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Old 01-11-2010, 08:12 AM
 
Location: United States
2,497 posts, read 6,235,508 times
Reputation: 2219

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This is my "great debate."
I am 33 years old. From age 17 to 29 I suffered from depression and would have to go on meds. Welbutrin, Effexor, Prozac I done them all. I would see the counsellor (sp?) once a month and all that jazz. They had no problem "up'ing my dose" when times got harder. On these meds I felt like a controlled zombie. If I was a couple hours late on my dose I would get shaky and have strange thoughts. One day about 4 years ago I went to my doctor and I told him I want to get off the meds. He was hesitant but did in fact ween me off to see what happens. Within 1 month I was off all that junk.
Here I am 4 years later and in that many years have only had maybe 3 small episodes of depression that lasted only a day each, and I was not severely depressed, just down. I feel better mentally than I ever have on the meds.
When I was on the meds I would get depressed and think about things more, further intensifying whatever situation I was in.
So now I realize that everyone is different, some people may need depression meds. But do you think that maybe we are over medicating people? Maybe medicine is not the cure for depression?
Just want to hear some of your opinions and/or stories.
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Old 01-11-2010, 08:14 AM
 
Location: Texas
42,205 posts, read 49,768,169 times
Reputation: 66976
I think part of the reason this country is overmedicated (and I agree, we are overmedicated) is because patients want the quick fix right now. And so many things that can be worked through without medication take too much time and effort, that if there's a pill that will do the work for you (as in a lot of people with high cholesterol and hypertension), then screw the work, gimme the pill.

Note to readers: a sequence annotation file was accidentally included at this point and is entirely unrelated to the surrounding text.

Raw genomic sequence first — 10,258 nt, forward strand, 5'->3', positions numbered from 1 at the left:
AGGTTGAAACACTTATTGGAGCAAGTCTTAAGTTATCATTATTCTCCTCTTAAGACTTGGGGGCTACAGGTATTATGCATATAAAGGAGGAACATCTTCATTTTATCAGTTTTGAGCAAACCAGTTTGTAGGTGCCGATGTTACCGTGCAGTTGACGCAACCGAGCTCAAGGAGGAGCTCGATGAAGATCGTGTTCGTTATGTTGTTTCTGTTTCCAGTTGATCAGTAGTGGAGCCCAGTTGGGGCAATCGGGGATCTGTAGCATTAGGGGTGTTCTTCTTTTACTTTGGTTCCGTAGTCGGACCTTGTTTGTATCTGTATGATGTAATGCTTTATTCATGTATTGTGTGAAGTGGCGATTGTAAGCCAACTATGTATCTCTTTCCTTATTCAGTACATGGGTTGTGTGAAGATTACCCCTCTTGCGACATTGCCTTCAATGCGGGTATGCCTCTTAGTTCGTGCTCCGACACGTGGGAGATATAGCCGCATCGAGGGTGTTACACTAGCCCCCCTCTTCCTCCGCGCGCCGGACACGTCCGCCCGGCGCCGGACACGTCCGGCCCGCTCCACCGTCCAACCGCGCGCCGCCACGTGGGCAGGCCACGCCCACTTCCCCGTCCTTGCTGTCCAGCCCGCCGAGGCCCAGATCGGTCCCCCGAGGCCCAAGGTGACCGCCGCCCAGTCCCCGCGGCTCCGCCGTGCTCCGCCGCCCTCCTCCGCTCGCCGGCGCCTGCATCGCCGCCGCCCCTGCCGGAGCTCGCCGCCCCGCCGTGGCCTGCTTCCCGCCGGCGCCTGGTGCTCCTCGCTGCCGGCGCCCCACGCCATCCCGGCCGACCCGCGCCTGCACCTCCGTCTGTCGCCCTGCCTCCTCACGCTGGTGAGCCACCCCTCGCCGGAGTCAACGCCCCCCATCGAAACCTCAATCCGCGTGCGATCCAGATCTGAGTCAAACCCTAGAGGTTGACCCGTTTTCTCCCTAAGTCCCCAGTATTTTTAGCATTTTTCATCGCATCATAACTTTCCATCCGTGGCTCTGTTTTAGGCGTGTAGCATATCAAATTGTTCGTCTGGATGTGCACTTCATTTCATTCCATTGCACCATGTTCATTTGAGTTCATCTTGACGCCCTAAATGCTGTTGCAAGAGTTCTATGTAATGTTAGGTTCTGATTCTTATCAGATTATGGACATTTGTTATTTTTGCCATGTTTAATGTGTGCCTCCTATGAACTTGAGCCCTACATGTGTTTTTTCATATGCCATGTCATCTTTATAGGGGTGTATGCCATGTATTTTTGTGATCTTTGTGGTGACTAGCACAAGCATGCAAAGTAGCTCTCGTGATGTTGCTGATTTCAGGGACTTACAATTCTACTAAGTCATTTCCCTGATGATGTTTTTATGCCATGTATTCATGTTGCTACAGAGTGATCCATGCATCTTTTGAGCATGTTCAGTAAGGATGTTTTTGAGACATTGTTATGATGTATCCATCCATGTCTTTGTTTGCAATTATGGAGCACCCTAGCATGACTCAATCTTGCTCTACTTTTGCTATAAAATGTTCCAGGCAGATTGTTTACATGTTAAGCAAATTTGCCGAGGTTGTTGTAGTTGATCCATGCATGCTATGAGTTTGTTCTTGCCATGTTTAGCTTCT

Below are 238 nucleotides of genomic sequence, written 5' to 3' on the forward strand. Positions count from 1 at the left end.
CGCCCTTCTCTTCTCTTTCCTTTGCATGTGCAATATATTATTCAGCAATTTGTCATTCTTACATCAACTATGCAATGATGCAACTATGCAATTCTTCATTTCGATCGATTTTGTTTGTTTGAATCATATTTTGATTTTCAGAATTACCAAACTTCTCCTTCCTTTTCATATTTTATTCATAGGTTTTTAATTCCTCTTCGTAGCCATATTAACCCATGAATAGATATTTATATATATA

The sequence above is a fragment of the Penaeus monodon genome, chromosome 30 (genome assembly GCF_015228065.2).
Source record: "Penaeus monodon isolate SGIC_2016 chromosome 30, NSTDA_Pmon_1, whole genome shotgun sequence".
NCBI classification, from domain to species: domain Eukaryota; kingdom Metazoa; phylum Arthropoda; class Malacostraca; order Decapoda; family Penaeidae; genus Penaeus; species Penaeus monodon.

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Old 01-11-2010, 09:09 AM
 
Location: Oxford, England
13,036 posts, read 21,519,881 times
Reputation: 19858
It took me 15 years to follow medical advice and get anti-depressants ( Effexor 225 mgs) . I have always been very anti-drugs of any kind and always thought I should do without. Eventually after relying on my "stiff upper lip" attitude, CBT and therapy, counselling etc... with absolutely no success whatsoever I gave in to my GP and started the Effexor. I started with a low dose which did absolutely nothing then went on the 225 which has made a lot of difference. It has taken the edge of the severe depression and my moods are more even and I am a lot less prone to suicidal thoughts, and really dark moments.

I tried upping the dose once when I was going through a really bad phase but it was awful I felt dopey, and dazed most of the time and almost stoned. I was lethargic and I decided it was not working for me. 225 is obviously the right dose for me. I hate taking them but I see little choice. 15 years of absolute hell taught me that sometimes my ideals about what is "right" are not always true....

I have lived with Chronic depression ( brought on by Leukaemia) for many, many years now and have tried all the hard work and the going it alone , un-medicated . It really was not pretty.

Some of us do need the medication though I agree the West if grossly over-medicated.
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Old 01-11-2010, 09:10 AM
 
Location: I think my user name clarifies that.
8,293 posts, read 22,461,476 times
Reputation: 3869
Sounds great!

Here are my thoughts...

- Depression is a multi-faceted problem. All depressed people are not depressed for the same reasons. Sometimes it's family history, often is bio-chemical or hormonal imbalance, other times it's episodic. As Mooseketeer pointed out, leukemia and its treatments can lead to depression. As a result, there is no one "cure" for depression.